The European Union’s (E.U) Horizon 2020, the biggest EU Research and Innovation programme ever with nearly €80 billion of funding available over 7 years (2014 to 2020) was discussed at the National University of Samoa (NUS) on Monday.
Dr Rado Faletic, Director, Project & Communication, of Montroix Pty Ltd said that Horizon 2020 was a means to drive economic growth and create jobs, and has the political backing of Europe’s leaders and the members of the European Parliament. They agreed that research is an investment in our future and so put it at the heart of the EU’s blueprint for smart, sustainable and inclusive growth and jobs.
Dr Faletic said that these programs have quick rules, with a proposal that should normally be focused on European interest. “Projects must involve a minimum of 3 different organizations from three separate European countries,” he said. “Exception to these rules is noted in the calls, especially calls focused on an individual researcher.” Dr Faletic said that a proposal must address the core requirements. “Most of the core rules are very specific and projects are not to fund pet topics.”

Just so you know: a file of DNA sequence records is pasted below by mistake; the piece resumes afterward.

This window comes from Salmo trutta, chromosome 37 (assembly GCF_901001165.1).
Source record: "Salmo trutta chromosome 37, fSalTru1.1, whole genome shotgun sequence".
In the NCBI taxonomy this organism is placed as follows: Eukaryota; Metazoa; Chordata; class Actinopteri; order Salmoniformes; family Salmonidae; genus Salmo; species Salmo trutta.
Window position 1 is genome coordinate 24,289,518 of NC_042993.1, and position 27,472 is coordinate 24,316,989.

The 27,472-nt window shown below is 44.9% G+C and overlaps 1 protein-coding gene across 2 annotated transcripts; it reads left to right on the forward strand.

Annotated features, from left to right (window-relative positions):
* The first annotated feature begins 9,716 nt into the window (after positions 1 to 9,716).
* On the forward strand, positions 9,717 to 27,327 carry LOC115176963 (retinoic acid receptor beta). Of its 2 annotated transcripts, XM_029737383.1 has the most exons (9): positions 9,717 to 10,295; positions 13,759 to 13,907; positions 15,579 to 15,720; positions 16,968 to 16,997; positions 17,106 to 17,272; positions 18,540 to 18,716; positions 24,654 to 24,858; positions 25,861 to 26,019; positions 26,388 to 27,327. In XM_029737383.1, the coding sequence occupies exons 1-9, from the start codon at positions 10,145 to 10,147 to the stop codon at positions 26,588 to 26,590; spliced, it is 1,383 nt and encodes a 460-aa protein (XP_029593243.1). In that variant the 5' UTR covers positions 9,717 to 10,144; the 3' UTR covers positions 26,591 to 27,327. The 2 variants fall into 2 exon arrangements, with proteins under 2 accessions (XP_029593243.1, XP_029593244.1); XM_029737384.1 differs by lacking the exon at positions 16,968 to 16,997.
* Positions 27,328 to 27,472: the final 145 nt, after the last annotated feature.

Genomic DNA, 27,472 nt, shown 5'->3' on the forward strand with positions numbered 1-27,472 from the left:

“But these are to fund what Europe wants and also let your European colleagues do all the hard work. Third Countries organization can participate in most calls and get funded but you cannot do it by yourself, you must be part of a European consortium,” Dr Faletic said.